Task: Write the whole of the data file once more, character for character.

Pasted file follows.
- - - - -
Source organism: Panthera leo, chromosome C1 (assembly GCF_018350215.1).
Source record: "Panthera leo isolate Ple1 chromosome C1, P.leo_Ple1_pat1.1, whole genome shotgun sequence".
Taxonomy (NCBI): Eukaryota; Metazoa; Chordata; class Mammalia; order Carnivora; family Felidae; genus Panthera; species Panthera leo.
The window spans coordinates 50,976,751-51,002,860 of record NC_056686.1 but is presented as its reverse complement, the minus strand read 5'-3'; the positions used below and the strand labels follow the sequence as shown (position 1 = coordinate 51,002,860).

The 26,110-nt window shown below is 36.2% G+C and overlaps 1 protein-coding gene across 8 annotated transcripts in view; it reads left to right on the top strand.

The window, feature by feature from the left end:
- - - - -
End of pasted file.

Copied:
Source organism: Panthera leo, chromosome C1 (assembly GCF_018350215.1).
Source record: "Panthera leo isolate Ple1 chromosome C1, P.leo_Ple1_pat1.1, whole genome shotgun sequence".
Taxonomy (NCBI): Eukaryota; Metazoa; Chordata; class Mammalia; order Carnivora; family Felidae; genus Panthera; species Panthera leo.
The window spans coordinates 50,976,751-51,002,860 of record NC_056686.1 but is presented as its reverse complement, the minus strand read 5'-3'; the positions used below and the strand labels follow the sequence as shown (position 1 = coordinate 51,002,860).

The 26,110-nt window shown below is 36.2% G+C and overlaps 1 protein-coding gene across 8 annotated transcripts in view; it reads left to right on the top strand.

The window, feature by feature from the left end: